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You might have heard about the job description of a virtual assistant, but a real estate virtual assistant?
I never thought real estate agents would need a virtual assistant, I mean, why would they need one?
Truth is, while most of the job of a real estate agent is client-facing, they still have a lot of backend duties. We are talking scheduling appointments, sending emails and following up clients.
With the busy nature of their work, most real estate agents need extra help.
Help in the form of virtual assistants to outsource some of their routine tasks, so they can concentrate on other aspects of their business.
*This post may contain affiliate links. Disclosure here.
Today I have with me Gina Horkey, a professional writer, and course creator of the hugely successful virtual assistant course – Fully Booked VA
She has teamed up with Diana, a real estate virtual assistant and Dan Frank a Real Estate agent, to teach you about this untapped online business.
To tell you the truth, I had no idea real estate virtual assistants even existed! I always thought a career like this required being in the office with the typical 9am-5pm hours.
Boy was I wrong!
I now have a flexible schedule that allows me to lead a more balanced and fulfilling life — my work compliments my lifestyle, instead of getting in the way. Diane Sweeney (Real estate VA)
1. Why do real estate agents need virtual assistants?
As real estate agents are typically independent contractors and work for themselves, there aren’t “industry standards” when it comes to running their businesses. As a result, they don’t usually have systems and processes in place to keep business organized and growing.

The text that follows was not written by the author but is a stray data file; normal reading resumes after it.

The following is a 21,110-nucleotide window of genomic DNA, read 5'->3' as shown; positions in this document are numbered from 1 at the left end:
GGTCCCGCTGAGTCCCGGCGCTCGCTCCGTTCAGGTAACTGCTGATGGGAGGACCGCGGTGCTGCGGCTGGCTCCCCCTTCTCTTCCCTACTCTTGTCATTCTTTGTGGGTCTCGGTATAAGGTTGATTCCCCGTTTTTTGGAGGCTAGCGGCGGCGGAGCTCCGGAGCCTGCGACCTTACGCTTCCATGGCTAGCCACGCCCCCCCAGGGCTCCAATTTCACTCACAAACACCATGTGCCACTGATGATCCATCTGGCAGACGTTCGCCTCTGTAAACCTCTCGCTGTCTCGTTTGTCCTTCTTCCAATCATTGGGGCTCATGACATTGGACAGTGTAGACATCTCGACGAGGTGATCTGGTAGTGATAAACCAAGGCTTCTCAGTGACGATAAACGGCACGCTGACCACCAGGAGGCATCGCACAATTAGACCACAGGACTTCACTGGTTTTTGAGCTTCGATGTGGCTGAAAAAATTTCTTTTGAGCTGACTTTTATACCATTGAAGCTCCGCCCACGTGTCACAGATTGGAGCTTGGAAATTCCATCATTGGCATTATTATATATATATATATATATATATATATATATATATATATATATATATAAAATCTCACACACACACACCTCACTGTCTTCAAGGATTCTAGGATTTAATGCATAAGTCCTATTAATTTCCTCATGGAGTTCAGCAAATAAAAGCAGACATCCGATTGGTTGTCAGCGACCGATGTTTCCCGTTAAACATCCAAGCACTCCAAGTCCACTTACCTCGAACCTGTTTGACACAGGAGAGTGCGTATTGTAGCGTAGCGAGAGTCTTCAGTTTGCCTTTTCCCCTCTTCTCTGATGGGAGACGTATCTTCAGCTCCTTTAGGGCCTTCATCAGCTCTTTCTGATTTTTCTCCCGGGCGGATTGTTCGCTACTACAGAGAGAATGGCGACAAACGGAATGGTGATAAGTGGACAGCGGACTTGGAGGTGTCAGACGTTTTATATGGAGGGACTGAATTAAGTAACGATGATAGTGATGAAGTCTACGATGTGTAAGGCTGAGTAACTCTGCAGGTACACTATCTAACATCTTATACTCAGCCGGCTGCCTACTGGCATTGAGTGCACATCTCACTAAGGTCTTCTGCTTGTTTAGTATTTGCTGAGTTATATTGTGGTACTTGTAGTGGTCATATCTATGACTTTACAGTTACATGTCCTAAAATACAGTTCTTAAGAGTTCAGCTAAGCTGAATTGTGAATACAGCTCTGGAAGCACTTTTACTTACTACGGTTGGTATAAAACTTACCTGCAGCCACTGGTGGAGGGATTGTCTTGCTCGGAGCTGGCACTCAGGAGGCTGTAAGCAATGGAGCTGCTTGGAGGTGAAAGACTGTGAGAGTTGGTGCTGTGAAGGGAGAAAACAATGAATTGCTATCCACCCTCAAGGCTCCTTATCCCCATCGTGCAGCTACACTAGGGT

A major aspect of this lack of systems is little to no follow up with leads or past clients, which is crucial to the growth of any business.
Promoting a business these days can be much quicker with social media. Most agents are either too busy to establish and maintain a presence, lack the knowledge to do so or aren’t even aware of how important it is for the growth of their business.
A real estate agent also needs to prioritize how his or her time is spent with tasks like showing properties and generating leads, not managing paperwork and their inboxes.
Lastly, as a real estate agent sells more properties, demands on his or her time and availability increase. The pace of trying to manage client contact combined with all the other moving parts that make up a successful real estate business would be exhausting for anyone.
This is where a real estate VA comes in, by creating systems and taking over tasks that will free him or her up to get out there and sell more homes.
2. What does a real estate virtual assistant do?